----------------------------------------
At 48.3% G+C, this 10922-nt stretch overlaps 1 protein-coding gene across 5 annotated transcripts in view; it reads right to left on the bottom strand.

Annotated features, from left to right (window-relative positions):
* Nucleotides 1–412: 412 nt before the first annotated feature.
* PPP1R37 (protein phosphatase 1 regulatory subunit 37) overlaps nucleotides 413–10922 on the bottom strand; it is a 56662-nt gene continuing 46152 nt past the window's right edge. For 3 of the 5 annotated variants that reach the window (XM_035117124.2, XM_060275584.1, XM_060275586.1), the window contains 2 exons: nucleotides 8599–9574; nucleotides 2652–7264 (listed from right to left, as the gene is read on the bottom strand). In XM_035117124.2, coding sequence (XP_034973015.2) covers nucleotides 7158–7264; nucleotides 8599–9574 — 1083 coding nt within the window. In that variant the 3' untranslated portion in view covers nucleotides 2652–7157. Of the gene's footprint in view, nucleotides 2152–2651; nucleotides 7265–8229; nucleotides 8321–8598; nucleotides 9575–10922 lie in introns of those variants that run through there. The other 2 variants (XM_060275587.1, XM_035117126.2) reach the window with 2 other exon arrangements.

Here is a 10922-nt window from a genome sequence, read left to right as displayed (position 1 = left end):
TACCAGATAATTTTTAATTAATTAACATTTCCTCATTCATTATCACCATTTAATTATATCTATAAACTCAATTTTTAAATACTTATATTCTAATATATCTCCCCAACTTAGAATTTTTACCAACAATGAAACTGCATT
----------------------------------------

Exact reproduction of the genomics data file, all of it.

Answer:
At 48.3% G+C, this 10922-nt stretch overlaps 1 protein-coding gene across 5 annotated transcripts in view; it reads right to left on the bottom strand.

Annotated features, from left to right (window-relative positions):
* Nucleotides 1–412: 412 nt before the first annotated feature.
* PPP1R37 (protein phosphatase 1 regulatory subunit 37) overlaps nucleotides 413–10922 on the bottom strand; it is a 56662-nt gene continuing 46152 nt past the window's right edge. For 3 of the 5 annotated variants that reach the window (XM_035117124.2, XM_060275584.1, XM_060275586.1), the window contains 2 exons: nucleotides 8599–9574; nucleotides 2652–7264 (listed from right to left, as the gene is read on the bottom strand). In XM_035117124.2, coding sequence (XP_034973015.2) covers nucleotides 7158–7264; nucleotides 8599–9574 — 1083 coding nt within the window. In that variant the 3' untranslated portion in view covers nucleotides 2652–7157. Of the gene's footprint in view, nucleotides 2152–2651; nucleotides 7265–8229; nucleotides 8321–8598; nucleotides 9575–10922 lie in introns of those variants that run through there. The other 2 variants (XM_060275587.1, XM_035117126.2) reach the window with 2 other exon arrangements.

Here is a 10922-nt window from a genome sequence, read left to right as displayed (position 1 = left end):
TACCAGATAATTTTTAATTAATTAACATTTCCTCATTCATTATCACCATTTAATTATATCTATAAACTCAATTTTTAAATACTTATATTCTAATATATCTCCCCAACTTAGAATTTTTACCAACAATGAAACTGCATT